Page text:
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ĀteaSeptember 12, 2017

My te reo Māori journey: Anna Coddington


This Te Wiki o Te Reo we’re sharing the stories of New Zealanders who have challenged themselves to learn te reo Māori. Today: musician Anna Coddington (Ngāti Tūwharetoa, Te Arawa) writes about doing it for your tamariki.

My journey into learning te reo Māori begins like many of my generation: a grandparent punished for speaking te reo Māori, a parent who was never taught to speak it because said grandparent thought that was for the best, and then us – the generation close enough to the source to feel Māori but monolingual beyond the basics.

My younger brother was lucky to go through the bilingual Māori unit at Raglan Area School, which wasn’t yet established when my sister and I started school. He is a fluent speaker and has made his career out of that (among some other talents, I guess). My sister, myself and so many others in our generation have landed in various night classes and other facilities to learn the standardised version of te reo Māori that differs slightly, but significantly, to that we would have inherited from our grandparents. And we are the generation tasked with staving off the extinction of the language. No pressure.

For me the sting of all that is exacerbated by the fact that I studied language – its intricacies and importance – to the tune of a master’s degree in socio-linguistics. I have a deep and qualified appreciation of what language means to culture and vice versa. Yet despite the fact that I remember being 11 and swearing to myself that I wouldn’t have kids until I could speak Māori and bring them up with it (I was a strong-minded and probably very annoying child), years went by and I started and stopped and sent it to the back-burner of life until my mid-30s.

I took night classes in my 20s and got good grades, but due to life etc I stopped going and lost what I’d learned kupu by kupu, sentence by sentence.

I also studied Japanese at university and I always thought if I wanted to become fluent in Japanese I could just go live in Japan for a year. Full immersion. Easy! But what about becoming fluent in Māori? Where do I go for that? To the depths of Tūhoe country? Way up north? Some other remote corner of Aotearoa that managed to protect its reo from the stampy boots of colonialism? For the most part, here in New Zealand we speak English only. A nation of dogged monolinguals. So you learn something in Māori class, then, unless you are making (even more of) a special effort to seek out Māori contexts, it is never reinforced.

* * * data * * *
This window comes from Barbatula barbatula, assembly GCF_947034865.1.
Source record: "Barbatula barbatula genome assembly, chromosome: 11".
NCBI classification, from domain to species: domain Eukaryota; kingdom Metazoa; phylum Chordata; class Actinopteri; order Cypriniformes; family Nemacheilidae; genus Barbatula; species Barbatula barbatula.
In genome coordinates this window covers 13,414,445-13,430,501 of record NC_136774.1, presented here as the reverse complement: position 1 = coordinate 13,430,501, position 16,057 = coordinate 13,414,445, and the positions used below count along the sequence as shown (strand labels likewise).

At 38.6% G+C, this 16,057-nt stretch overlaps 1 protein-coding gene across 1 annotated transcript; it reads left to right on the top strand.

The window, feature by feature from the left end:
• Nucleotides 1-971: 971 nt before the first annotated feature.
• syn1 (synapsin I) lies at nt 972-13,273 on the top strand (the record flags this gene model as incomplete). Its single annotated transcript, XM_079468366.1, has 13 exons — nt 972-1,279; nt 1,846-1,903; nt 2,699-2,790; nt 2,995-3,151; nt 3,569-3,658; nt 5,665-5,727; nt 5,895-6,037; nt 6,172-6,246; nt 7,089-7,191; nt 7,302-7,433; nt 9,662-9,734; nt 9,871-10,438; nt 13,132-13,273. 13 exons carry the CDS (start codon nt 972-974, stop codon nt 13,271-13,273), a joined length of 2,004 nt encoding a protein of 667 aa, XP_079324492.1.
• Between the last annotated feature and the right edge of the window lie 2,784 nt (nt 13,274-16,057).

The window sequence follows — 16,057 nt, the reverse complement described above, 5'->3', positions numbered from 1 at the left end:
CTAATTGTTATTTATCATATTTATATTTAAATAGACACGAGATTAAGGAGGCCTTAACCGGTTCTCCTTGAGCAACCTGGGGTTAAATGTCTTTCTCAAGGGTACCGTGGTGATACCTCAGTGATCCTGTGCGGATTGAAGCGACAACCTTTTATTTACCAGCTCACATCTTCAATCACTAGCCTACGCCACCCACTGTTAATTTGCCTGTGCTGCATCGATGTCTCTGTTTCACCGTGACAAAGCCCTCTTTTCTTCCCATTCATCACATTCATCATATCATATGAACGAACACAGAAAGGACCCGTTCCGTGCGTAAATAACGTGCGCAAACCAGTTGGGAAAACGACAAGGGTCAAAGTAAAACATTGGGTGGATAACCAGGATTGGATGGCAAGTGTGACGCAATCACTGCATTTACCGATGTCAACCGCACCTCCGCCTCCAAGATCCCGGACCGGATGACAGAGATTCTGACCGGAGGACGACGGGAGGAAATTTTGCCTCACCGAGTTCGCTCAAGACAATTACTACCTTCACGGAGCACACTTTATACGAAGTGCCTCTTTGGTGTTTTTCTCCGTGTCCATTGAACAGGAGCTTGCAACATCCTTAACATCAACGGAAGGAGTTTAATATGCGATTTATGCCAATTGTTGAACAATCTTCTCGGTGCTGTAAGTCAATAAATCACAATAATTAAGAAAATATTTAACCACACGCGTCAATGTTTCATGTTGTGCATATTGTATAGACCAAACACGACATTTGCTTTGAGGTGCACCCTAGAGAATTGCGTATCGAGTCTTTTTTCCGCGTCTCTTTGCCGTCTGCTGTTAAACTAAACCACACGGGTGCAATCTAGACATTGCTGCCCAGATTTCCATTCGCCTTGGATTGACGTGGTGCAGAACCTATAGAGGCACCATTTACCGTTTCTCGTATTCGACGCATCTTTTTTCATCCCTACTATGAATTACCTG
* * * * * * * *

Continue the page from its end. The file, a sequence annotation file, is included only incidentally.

My own children – now one and almost four – are the catalyst for my reinvigorated haerenga i te reo Māori. When my older son was ready for daycare I nervously went to the local kōhanga reo and enquired about him starting there. I bumbled self-consciously through lots of questions and answers in Māori, then had a meeting with the head teacher in English and sat down with my partner to decide: do we do the easy thing and keep him in English education, or do I put myself firmly in the waka and commit to learning te reo so I can give him the reinforcement at home that I know is necessary to attain fluency?

I used to naively think I could plug my child in to Māori medium education and have him come out the other end a fluent speaker. But despite all the kaiako speaking 100% te reo Māori within the kōhanga and whānau doing their best, the kids are all native speakers of English; they speak to each other in English, and they leave kōhanga and speak English. Their comprehension is amazing but to get Māori speakers is a different kettle of ika. It requires reinforcement in other contexts.

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Other than the lack of opportunity for reinforcement, the other big barrier to people learning Māori is the whakamā – the shame – of making mistakes. It’s true for learning any language but I believe especially true with Māori because it carries all that extra weight of being an endangered language – if you stuff it up you might ruin the entire future of the language! You might break some ancient tapu and curse all your future generations! And somehow the identity crisis of being Māori yet not speaking Māori is its own special weirdness that could fill a whole other essay – the “not a real Māori” whakamā.

I’m so, so glad I decided to jump in the waka and commit to this haerenga by sending my son to kōhanga. I get the opportunity to practise what I’m learning not only at pick up and drop off but also with my kids at home – the perfect practise pads because they don’t-slash-can’t judge me.

But the further I get the more I realise nobody is judging. Anyone who has gone to the effort to learn te reo Māori has the same whakaaro… they want the language to survive. My reo classes are full of different kinds of people –Māori, Pākehā, Chinese, Indian, old, young, middle-aged – all in the waka for their own reasons and it makes me feel so much aroha. I look at some of them and think, “what reason could you possibly have for being here?!” It really must be cool to kōrero!

For anyone hopping in the waka mistakes are inevitable, but the focus is on the fact that it might be one more speaker to keep the flame burning and pass on the torch.

Without a doubt I have a long (loooooong, long, long) way to go, and progress can be hard. I’m constantly chiding myself for saying things in English that I know I can say in Māori. But life is long. Maybe five years from now, maybe ten, my sister, my brother and I will all be holding conversations with our kids in te reo Māori as easily as we do in English. Hopefully I’m contributing three more speakers to the cause, and perhaps eventually I can even work on my kids’ English dad for a fourth.

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